4 Rummage Sale Pricing Techniques for Success

A rummage sale is a sale of random used or secondhand items, typically held in order to raise money for a charity or special event. These sales are great because the profits are for a good cause and sometimes that helps raise more money.

As Janet Vibert from HyRoad Homes shares with us, for these types of sales, sometimes it’s better to allow the customer to decide on a price.

Let’s talk about rummage sale pricing techniques.

Technique 1: Invite Offers

Having worked in the non-profit sector as well as been a part of many fundraising efforts, Vibert says that she thinks of herself as a “ninja fund-raiser” because she uses a technique that is so effective, she says she has “never looked back.”

“We don’t price our items at all. Instead, we make extremely visible who the sale was benefiting with nice large signs throughout [the sale], paired with ‘Make us an offer.’ Instead of customers trying to barter us down (‘Will you take 50 cents for this 75 cent item?’) they look at the same item and say ‘I’ll give you $1.’” explains Vibert.

This “make an offer” technique allows customers to suggest the worth of an item, giving you– the seller– the ability to counter on that offer if it doesn’t seem fair. Vibert says you can raise a lot more cash when you don’t have a number attached to an item.

Technique 2: Leave Some Prices a Mystery

Jessica Oman from StorageWarrior.ca has been buying storage lockers at auctions to resell the contents for a while now. She and her husband have a few sales each year and she says they make a nice profit every time.

Oman recommends pricing some things, but not all. She says this can help the buyer feel more comfortable.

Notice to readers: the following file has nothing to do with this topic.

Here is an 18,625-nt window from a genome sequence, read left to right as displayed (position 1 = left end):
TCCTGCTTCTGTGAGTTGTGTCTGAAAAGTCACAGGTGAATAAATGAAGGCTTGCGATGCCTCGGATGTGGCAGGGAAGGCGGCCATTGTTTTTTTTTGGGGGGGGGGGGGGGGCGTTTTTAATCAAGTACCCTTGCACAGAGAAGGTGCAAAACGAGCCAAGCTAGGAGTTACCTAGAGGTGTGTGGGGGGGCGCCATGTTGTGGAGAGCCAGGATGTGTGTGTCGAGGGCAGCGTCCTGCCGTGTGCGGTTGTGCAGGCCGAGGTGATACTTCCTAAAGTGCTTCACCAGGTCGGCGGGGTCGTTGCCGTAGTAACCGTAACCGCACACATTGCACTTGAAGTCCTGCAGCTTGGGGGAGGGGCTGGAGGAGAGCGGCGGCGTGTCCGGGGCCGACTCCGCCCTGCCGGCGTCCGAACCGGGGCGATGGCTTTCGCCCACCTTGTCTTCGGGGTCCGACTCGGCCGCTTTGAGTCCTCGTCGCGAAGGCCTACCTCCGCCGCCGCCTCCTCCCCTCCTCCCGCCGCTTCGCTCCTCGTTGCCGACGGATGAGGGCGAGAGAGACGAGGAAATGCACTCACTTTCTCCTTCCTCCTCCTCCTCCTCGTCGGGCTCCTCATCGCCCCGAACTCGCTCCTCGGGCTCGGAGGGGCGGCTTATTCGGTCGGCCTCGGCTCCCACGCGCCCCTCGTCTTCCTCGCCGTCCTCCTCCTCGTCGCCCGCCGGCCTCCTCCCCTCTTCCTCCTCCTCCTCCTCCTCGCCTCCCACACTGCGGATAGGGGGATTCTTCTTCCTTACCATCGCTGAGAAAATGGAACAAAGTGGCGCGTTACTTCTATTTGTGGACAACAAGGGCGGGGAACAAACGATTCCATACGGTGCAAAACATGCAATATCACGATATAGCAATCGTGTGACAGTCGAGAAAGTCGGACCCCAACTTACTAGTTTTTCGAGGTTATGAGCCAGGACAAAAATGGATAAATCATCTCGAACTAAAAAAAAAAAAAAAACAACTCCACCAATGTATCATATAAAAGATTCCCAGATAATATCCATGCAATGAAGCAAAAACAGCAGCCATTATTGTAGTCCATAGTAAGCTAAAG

“You don’t have to price everything, but you should price some things– enough so that people get a general idea of how you’re pricing your items. This will make them less shy to ask you for a price on something that doesn’t have a tag,” says Oman.

Technique 3: Bundle, Bundle, Bundle!

Oman also suggests to incorporate a few things in bundles, or package deals. This is great if you have a lot of items to sell.

“You can let people make a pile and come up with one price. You move big volume and they get a great deal!” says Oman.

You can also organize a few things together if you think people would benefit from having that bundle and watch as they fly off your shelves.

Technique 4: Keep it Cheap

People go to rummage sales to find potential treasures for little money. Pricing things too high will scare off any customer, but if the price is low enough, an item that may not have seemed so interesting to someone at first, could end up being a “deal” too hard to turn down.

“People expect deals at a rummage sale and you’d rather they leave with something than empty handed. Don’t expect to get craigslist or ebay prices at your rummage sale. This is about getting rid of your clutter,” says Oman.

A final note:

As in any other sale, it’s not recommended to accept checks. Only take cash and try not to “hold” any items unless the person interested puts down a deposit (you can refund that after you make the sale).

Also, feel free to say “All sales are final” which can protect you so that the customer doesn’t back out after they’ve left your sale. Best of luck and have fun!

June Brockmeyer

June Brockmeyer

June Brockmeyer is a writer based in Phoenix, Arizona. Her background includes TV news writing and reporting, weather forecasting as well as blogging; specifically for small businesses, software, education and lifestyle. June is fluent in Spanish and has experience in translation, writing and tutoring. Having moved back and forth from the U.S. to Mexico a few times, June enjoys researching new options for storage solutions and moving. She is a fan of organization and celebrates new ideas to help stay clutter-free in her everyday life. She graduated Cum Laude from the Walter Cronkite School of Journalism and Mass Communication at Arizona State University and loves to spend time with her husband, baby boy and their cute Havaneese dog, Reef.
June Brockmeyer

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